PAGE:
To reduce the global cancer burden, we need to improve local research and data infrastructure

Feb 4, 2019
3 Min. Read

World Cancer Day 2019 serves as a brutal reminder of the outsized burden carried by low-income countries.

This week, we recognized World Cancer Day, an annual February 4th event. This event resonates with most people: Who hasn’t been affected by cancer? Who hasn't experienced the numbing effect of hearing that you, a family member, a friend, or a co-worker has cancer? In my own circle of family and friends, I have seen the effects of breast, blood, brain, colon, esophogeal, metastatic, ovarian, pancreatic, prostate, and skin cancers. Some were caught early and some far too late. Some have had speedy recoveries and others pursued NIH clinical trials. Some experienced a complete recovery; others endured long-term treatment, entered remission, or sadly, they and their families experienced the devastating effects of death. In all cases, there was a struggle to understand why, a decision to fight, and a hope for the best.

This year alone, nearly eight million people will die of cancer; left unchecked, that number will increase to 13.2 million by 2030.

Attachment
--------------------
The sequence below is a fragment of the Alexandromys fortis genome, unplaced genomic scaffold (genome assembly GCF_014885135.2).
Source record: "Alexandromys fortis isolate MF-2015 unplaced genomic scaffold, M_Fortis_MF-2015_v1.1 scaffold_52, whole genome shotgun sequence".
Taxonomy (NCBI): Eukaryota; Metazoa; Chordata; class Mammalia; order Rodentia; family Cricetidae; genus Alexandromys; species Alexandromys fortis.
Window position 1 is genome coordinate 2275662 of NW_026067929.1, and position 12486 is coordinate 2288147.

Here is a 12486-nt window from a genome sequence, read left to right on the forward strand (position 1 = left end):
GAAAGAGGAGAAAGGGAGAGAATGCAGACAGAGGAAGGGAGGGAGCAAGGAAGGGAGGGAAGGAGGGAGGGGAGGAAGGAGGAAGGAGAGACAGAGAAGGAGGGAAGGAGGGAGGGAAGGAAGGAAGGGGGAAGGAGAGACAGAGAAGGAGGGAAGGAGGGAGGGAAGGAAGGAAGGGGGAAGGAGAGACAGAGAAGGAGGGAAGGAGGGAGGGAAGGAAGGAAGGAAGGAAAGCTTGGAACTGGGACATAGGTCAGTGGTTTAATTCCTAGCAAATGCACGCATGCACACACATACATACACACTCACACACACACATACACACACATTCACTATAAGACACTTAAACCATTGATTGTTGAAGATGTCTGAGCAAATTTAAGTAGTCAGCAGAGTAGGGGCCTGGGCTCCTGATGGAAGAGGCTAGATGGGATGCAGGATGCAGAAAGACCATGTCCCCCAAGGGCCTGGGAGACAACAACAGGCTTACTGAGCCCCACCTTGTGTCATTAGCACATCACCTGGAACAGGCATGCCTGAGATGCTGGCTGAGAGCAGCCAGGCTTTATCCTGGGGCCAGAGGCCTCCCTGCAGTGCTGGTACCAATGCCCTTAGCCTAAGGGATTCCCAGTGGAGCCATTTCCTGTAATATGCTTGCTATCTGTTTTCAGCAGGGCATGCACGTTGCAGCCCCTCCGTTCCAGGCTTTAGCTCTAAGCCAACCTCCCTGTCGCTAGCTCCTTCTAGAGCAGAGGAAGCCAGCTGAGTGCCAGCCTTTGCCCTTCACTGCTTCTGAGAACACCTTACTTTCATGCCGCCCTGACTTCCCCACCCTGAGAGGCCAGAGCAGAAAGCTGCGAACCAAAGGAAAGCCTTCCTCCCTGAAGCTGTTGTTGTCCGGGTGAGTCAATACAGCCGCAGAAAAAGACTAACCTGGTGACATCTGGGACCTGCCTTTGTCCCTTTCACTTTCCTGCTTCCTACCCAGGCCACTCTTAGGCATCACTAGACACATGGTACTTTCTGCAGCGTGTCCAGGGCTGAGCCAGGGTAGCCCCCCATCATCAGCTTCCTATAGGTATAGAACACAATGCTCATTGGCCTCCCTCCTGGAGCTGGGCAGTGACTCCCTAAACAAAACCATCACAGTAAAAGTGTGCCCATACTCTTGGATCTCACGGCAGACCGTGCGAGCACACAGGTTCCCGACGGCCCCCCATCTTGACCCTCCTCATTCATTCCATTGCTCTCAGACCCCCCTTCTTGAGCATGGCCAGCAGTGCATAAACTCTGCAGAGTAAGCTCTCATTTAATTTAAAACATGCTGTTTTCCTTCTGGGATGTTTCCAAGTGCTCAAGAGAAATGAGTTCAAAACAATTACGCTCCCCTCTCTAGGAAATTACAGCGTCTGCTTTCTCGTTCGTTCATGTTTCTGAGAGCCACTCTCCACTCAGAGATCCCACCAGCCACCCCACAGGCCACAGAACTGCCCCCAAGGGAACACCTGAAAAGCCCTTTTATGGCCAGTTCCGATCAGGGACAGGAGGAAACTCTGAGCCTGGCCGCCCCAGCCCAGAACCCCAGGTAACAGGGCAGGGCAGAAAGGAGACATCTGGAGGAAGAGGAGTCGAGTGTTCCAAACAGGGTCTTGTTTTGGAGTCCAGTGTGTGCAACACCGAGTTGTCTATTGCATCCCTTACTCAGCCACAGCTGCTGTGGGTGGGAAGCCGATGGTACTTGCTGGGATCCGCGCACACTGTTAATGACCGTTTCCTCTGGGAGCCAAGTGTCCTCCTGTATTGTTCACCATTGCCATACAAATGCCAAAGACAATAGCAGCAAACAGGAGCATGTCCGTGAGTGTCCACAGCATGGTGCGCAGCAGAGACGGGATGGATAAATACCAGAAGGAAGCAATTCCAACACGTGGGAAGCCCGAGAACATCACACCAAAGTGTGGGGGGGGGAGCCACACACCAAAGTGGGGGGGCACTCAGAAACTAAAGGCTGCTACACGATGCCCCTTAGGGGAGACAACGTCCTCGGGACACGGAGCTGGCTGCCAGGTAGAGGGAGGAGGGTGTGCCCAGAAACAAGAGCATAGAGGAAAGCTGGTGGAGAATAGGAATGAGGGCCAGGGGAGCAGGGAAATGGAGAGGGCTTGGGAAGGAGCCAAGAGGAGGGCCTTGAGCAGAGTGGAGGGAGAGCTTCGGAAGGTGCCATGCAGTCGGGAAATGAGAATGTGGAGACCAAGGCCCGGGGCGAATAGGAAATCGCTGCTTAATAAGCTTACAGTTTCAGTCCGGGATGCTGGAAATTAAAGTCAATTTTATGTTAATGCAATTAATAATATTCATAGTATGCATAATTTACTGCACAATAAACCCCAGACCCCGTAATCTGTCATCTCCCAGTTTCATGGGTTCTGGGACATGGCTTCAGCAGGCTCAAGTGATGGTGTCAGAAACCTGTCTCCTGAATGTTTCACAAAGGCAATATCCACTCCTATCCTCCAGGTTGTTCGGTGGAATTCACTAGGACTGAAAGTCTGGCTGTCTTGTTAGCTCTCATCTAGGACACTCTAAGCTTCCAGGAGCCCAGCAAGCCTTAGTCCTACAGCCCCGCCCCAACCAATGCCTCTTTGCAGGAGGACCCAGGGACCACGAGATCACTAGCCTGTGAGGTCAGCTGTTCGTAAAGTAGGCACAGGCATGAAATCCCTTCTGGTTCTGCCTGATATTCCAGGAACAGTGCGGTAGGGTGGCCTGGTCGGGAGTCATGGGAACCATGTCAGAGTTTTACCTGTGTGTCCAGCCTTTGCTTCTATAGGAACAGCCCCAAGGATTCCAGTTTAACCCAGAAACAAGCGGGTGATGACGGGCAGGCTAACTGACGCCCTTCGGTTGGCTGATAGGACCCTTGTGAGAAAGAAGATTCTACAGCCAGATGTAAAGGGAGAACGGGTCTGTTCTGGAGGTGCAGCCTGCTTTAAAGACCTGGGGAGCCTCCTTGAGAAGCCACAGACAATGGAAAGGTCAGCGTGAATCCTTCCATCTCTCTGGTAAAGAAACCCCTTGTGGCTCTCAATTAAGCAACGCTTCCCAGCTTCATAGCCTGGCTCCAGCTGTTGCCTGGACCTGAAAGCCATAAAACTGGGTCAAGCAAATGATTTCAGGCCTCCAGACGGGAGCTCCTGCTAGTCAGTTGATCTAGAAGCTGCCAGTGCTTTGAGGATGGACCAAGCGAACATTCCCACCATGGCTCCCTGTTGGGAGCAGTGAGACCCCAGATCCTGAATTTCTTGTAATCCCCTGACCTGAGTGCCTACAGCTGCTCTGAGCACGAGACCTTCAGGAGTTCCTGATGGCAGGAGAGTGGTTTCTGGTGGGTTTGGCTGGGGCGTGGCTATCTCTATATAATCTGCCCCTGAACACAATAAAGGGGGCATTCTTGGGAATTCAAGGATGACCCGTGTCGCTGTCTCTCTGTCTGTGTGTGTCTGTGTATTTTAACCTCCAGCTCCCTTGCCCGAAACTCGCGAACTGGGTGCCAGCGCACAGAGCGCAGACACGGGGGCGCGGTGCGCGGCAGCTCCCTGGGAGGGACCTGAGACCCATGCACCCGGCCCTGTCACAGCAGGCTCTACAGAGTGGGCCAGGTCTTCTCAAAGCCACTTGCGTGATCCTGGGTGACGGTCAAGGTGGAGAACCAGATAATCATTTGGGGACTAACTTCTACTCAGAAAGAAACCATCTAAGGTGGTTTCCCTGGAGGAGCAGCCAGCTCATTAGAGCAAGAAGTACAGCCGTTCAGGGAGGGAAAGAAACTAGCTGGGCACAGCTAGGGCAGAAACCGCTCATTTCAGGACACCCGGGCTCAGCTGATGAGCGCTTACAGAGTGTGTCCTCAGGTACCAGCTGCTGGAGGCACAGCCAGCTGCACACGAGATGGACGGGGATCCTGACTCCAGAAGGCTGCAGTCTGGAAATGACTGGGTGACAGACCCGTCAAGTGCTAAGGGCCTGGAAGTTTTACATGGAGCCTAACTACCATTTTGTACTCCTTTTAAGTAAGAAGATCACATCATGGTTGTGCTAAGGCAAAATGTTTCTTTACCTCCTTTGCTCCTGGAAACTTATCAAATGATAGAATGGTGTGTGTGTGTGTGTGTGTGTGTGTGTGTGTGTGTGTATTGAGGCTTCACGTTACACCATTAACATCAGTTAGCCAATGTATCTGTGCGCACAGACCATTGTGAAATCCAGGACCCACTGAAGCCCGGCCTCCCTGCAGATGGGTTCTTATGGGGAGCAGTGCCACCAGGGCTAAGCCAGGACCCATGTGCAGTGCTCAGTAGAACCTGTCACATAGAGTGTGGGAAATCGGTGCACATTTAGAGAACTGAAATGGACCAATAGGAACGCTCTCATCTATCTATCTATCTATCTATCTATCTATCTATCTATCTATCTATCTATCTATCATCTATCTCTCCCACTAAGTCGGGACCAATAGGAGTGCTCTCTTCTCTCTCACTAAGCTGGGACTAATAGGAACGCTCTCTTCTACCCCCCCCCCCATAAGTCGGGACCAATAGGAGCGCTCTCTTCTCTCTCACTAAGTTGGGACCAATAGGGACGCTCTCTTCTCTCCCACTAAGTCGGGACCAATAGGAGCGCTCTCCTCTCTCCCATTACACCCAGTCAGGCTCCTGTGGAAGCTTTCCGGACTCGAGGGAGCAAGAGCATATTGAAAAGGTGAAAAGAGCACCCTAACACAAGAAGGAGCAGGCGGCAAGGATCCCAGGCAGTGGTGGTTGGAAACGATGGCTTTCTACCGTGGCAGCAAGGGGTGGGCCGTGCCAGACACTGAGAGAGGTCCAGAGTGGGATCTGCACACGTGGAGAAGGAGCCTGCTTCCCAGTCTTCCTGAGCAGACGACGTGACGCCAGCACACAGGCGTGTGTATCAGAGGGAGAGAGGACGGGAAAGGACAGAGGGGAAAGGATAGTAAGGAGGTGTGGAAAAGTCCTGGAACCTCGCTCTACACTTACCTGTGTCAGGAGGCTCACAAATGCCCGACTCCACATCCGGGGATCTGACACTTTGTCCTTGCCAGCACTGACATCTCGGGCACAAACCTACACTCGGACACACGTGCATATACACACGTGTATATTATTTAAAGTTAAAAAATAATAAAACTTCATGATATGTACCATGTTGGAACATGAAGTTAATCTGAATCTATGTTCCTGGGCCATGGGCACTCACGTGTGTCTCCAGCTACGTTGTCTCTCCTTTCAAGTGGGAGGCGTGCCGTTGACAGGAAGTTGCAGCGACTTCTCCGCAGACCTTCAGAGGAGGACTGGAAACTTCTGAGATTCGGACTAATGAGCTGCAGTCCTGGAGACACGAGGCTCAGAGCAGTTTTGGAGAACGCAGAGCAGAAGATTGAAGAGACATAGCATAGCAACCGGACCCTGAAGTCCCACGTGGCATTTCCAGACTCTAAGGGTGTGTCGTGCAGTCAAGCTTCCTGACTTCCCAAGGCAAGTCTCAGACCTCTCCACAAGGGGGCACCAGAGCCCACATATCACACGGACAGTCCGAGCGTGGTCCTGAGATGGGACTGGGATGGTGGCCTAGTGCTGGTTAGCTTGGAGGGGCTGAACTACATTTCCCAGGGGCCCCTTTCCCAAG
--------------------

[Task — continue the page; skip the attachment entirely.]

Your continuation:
Cancer remains the second leading cause of death resulting in 9.6 million deaths globally in 2018; the most common cancers in descending order are lung, breast, colorectal, prostate, skin, and stomach. Aside from the emotional burden that cancer causes among patients, survivors, and their families, the yearly economic burden is enormous. Though nearly 1 in 6 deaths worldwide is due to cancer, more than 70 percent of deaths occur in low- and middle-income countries (LMIC). Cancer burden in LMICs is affected by infections (more than 25 percent of cancer cases are related of cancer cases are related to infections like hepatitis and human papillomavirus), and other contributing factors such as access to care and late stage presentation. And, approximately 1/3 of cancer related deaths are due to behavior and dietary intake. This includes factors such as obesity, consumption of fruits and vegetables, and tobacco use.

U.S. Cancer Research and Data Infrastructure

While cancer remains the second leading cause of death in the U.S., there has been a 21 percent decline in the age-adjusted cancer mortality rate between 1975 and 2015. During this same period, the five-year relative survival rate for new cases of cancer has improved from 49 percent to 69 percent. Underpinning these statistics and improvement is a robust research infrastructure with numerous data systems to inform our understanding of cancer.

While the U.S. research and data collection system is loosely connected, it provides data to track and measure cancer control progress. For example, the Centers for Disease Control and Prevention has primary responsibility for conducting large-scale national or state-based epidemiological studies. These landmark studies include:

  • Behavioral Risk Factor Surveillance System (BRFSS)
  • National Health Interview Survey & Cancer Control Supplement (NHIS and NHIS CCS)